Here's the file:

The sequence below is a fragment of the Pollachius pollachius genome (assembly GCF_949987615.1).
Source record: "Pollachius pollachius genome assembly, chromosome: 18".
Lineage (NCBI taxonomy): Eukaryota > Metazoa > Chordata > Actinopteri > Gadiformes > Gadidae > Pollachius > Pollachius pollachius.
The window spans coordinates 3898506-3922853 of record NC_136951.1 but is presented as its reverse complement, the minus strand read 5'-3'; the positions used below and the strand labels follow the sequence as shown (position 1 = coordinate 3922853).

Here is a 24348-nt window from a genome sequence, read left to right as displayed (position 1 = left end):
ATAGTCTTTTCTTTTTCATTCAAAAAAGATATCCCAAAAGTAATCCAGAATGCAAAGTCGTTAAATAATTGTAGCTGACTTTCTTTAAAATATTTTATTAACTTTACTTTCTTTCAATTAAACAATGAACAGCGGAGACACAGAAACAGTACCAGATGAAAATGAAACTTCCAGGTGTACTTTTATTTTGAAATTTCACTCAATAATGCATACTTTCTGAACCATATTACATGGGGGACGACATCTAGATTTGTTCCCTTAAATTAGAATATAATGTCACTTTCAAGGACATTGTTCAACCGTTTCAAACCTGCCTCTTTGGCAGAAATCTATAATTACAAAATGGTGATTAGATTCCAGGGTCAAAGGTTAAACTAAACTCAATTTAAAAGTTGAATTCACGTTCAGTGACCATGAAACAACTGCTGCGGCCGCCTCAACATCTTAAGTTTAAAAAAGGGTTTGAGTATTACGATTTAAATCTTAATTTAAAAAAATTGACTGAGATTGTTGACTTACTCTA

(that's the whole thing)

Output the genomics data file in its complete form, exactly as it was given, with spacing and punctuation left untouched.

The sequence below is a fragment of the Pollachius pollachius genome (assembly GCF_949987615.1).
Source record: "Pollachius pollachius genome assembly, chromosome: 18".
Lineage (NCBI taxonomy): Eukaryota > Metazoa > Chordata > Actinopteri > Gadiformes > Gadidae > Pollachius > Pollachius pollachius.
The window spans coordinates 3898506-3922853 of record NC_136951.1 but is presented as its reverse complement, the minus strand read 5'-3'; the positions used below and the strand labels follow the sequence as shown (position 1 = coordinate 3922853).

Here is a 24348-nt window from a genome sequence, read left to right as displayed (position 1 = left end):
ATAGTCTTTTCTTTTTCATTCAAAAAAGATATCCCAAAAGTAATCCAGAATGCAAAGTCGTTAAATAATTGTAGCTGACTTTCTTTAAAATATTTTATTAACTTTACTTTCTTTCAATTAAACAATGAACAGCGGAGACACAGAAACAGTACCAGATGAAAATGAAACTTCCAGGTGTACTTTTATTTTGAAATTTCACTCAATAATGCATACTTTCTGAACCATATTACATGGGGGACGACATCTAGATTTGTTCCCTTAAATTAGAATATAATGTCACTTTCAAGGACATTGTTCAACCGTTTCAAACCTGCCTCTTTGGCAGAAATCTATAATTACAAAATGGTGATTAGATTCCAGGGTCAAAGGTTAAACTAAACTCAATTTAAAAGTTGAATTCACGTTCAGTGACCATGAAACAACTGCTGCGGCCGCCTCAACATCTTAAGTTTAAAAAAGGGTTTGAGTATTACGATTTAAATCTTAATTTAAAAAAATTGACTGAGATTGTTGACTTACTCTA